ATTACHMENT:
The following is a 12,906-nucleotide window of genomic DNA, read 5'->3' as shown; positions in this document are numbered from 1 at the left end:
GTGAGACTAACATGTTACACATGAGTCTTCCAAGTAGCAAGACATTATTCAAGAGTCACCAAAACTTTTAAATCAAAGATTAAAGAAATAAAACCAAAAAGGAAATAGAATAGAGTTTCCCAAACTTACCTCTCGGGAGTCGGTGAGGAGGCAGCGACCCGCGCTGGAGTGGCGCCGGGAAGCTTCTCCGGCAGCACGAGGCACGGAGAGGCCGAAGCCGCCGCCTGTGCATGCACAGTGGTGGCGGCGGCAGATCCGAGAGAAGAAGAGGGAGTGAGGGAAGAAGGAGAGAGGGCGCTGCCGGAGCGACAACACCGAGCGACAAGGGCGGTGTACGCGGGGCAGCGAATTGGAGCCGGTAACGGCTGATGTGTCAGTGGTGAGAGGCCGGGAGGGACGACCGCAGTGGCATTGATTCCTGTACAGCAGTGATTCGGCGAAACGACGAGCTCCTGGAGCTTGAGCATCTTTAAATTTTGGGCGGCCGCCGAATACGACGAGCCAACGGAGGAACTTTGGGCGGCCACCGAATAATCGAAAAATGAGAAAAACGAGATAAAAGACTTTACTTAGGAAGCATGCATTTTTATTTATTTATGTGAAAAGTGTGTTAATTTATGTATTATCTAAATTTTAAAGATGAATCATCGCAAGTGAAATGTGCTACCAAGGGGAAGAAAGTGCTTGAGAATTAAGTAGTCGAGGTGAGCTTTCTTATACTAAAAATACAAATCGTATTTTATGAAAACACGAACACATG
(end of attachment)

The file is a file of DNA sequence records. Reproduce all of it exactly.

The following is a 12,906-nucleotide window of genomic DNA, read 5'->3' as shown; positions in this document are numbered from 1 at the left end:
GTGAGACTAACATGTTACACATGAGTCTTCCAAGTAGCAAGACATTATTCAAGAGTCACCAAAACTTTTAAATCAAAGATTAAAGAAATAAAACCAAAAAGGAAATAGAATAGAGTTTCCCAAACTTACCTCTCGGGAGTCGGTGAGGAGGCAGCGACCCGCGCTGGAGTGGCGCCGGGAAGCTTCTCCGGCAGCACGAGGCACGGAGAGGCCGAAGCCGCCGCCTGTGCATGCACAGTGGTGGCGGCGGCAGATCCGAGAGAAGAAGAGGGAGTGAGGGAAGAAGGAGAGAGGGCGCTGCCGGAGCGACAACACCGAGCGACAAGGGCGGTGTACGCGGGGCAGCGAATTGGAGCCGGTAACGGCTGATGTGTCAGTGGTGAGAGGCCGGGAGGGACGACCGCAGTGGCATTGATTCCTGTACAGCAGTGATTCGGCGAAACGACGAGCTCCTGGAGCTTGAGCATCTTTAAATTTTGGGCGGCCGCCGAATACGACGAGCCAACGGAGGAACTTTGGGCGGCCACCGAATAATCGAAAAATGAGAAAAACGAGATAAAAGACTTTACTTAGGAAGCATGCATTTTTATTTATTTATGTGAAAAGTGTGTTAATTTATGTATTATCTAAATTTTAAAGATGAATCATCGCAAGTGAAATGTGCTACCAAGGGGAAGAAAGTGCTTGAGAATTAAGTAGTCGAGGTGAGCTTTCTTATACTAAAAATACAAATCGTATTTTATGAAAACACGAACACATG